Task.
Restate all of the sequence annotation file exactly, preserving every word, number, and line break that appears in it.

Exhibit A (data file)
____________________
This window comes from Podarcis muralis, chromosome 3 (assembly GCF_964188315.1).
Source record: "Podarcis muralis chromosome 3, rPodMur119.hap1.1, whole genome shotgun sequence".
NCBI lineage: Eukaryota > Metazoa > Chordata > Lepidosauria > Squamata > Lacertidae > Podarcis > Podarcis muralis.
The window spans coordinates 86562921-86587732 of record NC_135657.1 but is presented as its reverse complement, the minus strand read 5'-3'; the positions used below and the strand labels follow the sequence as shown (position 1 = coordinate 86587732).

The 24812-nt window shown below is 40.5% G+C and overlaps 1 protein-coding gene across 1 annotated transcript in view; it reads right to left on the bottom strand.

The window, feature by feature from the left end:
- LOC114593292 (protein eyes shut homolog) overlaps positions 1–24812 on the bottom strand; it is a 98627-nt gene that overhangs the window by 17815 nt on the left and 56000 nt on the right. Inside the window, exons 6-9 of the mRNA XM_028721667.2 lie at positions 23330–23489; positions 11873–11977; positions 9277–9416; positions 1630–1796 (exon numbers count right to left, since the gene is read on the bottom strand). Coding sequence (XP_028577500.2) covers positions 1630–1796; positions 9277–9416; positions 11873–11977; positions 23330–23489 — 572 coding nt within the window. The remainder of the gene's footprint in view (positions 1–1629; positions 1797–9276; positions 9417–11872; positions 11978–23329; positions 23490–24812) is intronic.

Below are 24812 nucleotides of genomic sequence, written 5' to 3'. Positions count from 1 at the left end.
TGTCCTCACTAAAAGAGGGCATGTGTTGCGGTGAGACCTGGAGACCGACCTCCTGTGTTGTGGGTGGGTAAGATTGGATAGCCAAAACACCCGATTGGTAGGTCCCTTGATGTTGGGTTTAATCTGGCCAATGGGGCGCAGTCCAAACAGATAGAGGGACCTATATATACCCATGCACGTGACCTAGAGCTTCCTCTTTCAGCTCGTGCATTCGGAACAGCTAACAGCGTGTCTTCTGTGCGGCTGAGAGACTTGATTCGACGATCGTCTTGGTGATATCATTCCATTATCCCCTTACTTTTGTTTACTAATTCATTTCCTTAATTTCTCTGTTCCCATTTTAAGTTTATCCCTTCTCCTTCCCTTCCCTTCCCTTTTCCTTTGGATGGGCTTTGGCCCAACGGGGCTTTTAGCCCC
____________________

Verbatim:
This window comes from Podarcis muralis, chromosome 3 (assembly GCF_964188315.1).
Source record: "Podarcis muralis chromosome 3, rPodMur119.hap1.1, whole genome shotgun sequence".
NCBI lineage: Eukaryota > Metazoa > Chordata > Lepidosauria > Squamata > Lacertidae > Podarcis > Podarcis muralis.
The window spans coordinates 86562921-86587732 of record NC_135657.1 but is presented as its reverse complement, the minus strand read 5'-3'; the positions used below and the strand labels follow the sequence as shown (position 1 = coordinate 86587732).

The 24812-nt window shown below is 40.5% G+C and overlaps 1 protein-coding gene across 1 annotated transcript in view; it reads right to left on the bottom strand.

The window, feature by feature from the left end:
- LOC114593292 (protein eyes shut homolog) overlaps positions 1–24812 on the bottom strand; it is a 98627-nt gene that overhangs the window by 17815 nt on the left and 56000 nt on the right. Inside the window, exons 6-9 of the mRNA XM_028721667.2 lie at positions 23330–23489; positions 11873–11977; positions 9277–9416; positions 1630–1796 (exon numbers count right to left, since the gene is read on the bottom strand). Coding sequence (XP_028577500.2) covers positions 1630–1796; positions 9277–9416; positions 11873–11977; positions 23330–23489 — 572 coding nt within the window. The remainder of the gene's footprint in view (positions 1–1629; positions 1797–9276; positions 9417–11872; positions 11978–23329; positions 23490–24812) is intronic.

Below are 24812 nucleotides of genomic sequence, written 5' to 3'. Positions count from 1 at the left end.
TGTCCTCACTAAAAGAGGGCATGTGTTGCGGTGAGACCTGGAGACCGACCTCCTGTGTTGTGGGTGGGTAAGATTGGATAGCCAAAACACCCGATTGGTAGGTCCCTTGATGTTGGGTTTAATCTGGCCAATGGGGCGCAGTCCAAACAGATAGAGGGACCTATATATACCCATGCACGTGACCTAGAGCTTCCTCTTTCAGCTCGTGCATTCGGAACAGCTAACAGCGTGTCTTCTGTGCGGCTGAGAGACTTGATTCGACGATCGTCTTGGTGATATCATTCCATTATCCCCTTACTTTTGTTTACTAATTCATTTCCTTAATTTCTCTGTTCCCATTTTAAGTTTATCCCTTCTCCTTCCCTTCCCTTCCCTTTTCCTTTGGATGGGCTTTGGCCCAACGGGGCTTTTAGCCCC